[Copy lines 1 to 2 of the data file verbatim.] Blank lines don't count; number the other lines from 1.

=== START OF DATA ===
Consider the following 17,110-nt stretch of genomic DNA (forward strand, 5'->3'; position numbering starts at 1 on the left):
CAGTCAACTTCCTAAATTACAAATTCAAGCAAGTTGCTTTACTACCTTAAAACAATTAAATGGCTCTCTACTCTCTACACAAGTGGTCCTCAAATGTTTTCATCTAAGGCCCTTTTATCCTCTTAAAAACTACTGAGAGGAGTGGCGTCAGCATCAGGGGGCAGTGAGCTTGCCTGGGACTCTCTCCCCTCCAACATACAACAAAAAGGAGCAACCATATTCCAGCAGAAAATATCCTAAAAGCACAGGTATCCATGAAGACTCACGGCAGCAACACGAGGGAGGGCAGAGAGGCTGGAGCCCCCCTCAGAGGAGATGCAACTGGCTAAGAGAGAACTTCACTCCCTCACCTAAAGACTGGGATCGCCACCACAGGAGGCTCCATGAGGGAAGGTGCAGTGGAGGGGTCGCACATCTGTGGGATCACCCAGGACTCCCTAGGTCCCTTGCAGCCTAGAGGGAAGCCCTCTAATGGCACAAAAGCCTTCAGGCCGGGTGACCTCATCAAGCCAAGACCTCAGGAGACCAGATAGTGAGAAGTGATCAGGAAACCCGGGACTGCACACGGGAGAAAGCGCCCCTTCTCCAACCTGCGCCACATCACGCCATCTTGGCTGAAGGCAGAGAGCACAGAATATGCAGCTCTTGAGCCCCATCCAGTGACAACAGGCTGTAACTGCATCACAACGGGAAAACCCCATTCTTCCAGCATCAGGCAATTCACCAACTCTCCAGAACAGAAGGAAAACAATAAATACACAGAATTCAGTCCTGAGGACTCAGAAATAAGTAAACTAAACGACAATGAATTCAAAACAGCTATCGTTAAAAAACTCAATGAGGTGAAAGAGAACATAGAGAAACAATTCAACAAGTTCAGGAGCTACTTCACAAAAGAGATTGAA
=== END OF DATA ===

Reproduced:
Consider the following 17,110-nt stretch of genomic DNA (forward strand, 5'->3'; position numbering starts at 1 on the left):
CAGTCAACTTCCTAAATTACAAATTCAAGCAAGTTGCTTTACTACCTTAAAACAATTAAATGGCTCTCTACTCTCTACACAAGTGGTCCTCAAATGTTTTCATCTAAGGCCCTTTTATCCTCTTAAAAACTACTGAGAGGAGTGGCGTCAGCATCAGGGGGCAGTGAGCTTGCCTGGGACTCTCTCCCCTCCAACATACAACAAAAAGGAGCAACCATATTCCAGCAGAAAATATCCTAAAAGCACAGGTATCCATGAAGACTCACGGCAGCAACACGAGGGAGGGCAGAGAGGCTGGAGCCCCCCTCAGAGGAGATGCAACTGGCTAAGAGAGAACTTCACTCCCTCACCTAAAGACTGGGATCGCCACCACAGGAGGCTCCATGAGGGAAGGTGCAGTGGAGGGGTCGCACATCTGTGGGATCACCCAGGACTCCCTAGGTCCCTTGCAGCCTAGAGGGAAGCCCTCTAATGGCACAAAAGCCTTCAGGCCGGGTGACCTCATCAAGCCAAGACCTCAGGAGACCAGATAGTGAGAAGTGATCAGGAAACCCGGGACTGCACACGGGAGAAAGCGCCCCTTCTCCAACCTGCGCCACATCACGCCATCTTGGCTGAAGGCAGAGAGCACAGAATATGCAGCTCTTGAGCCCCATCCAGTGACAACAGGCTGTAACTGCATCACAACGGGAAAACCCCATTCTTCCAGCATCAGGCAATTCACCAACTCTCCAGAACAGAAGGAAAACAATAAATACACAGAATTCAGTCCTGAGGACTCAGAAATAAGTAAACTAAACGACAATGAATTCAAAACAGCTATCGTTAAAAAACTCAATGAGGTGAAAGAGAACATAGAGAAACAATTCAACAAGTTCAGGAGCTACTTCACAAAAGAGATTGAA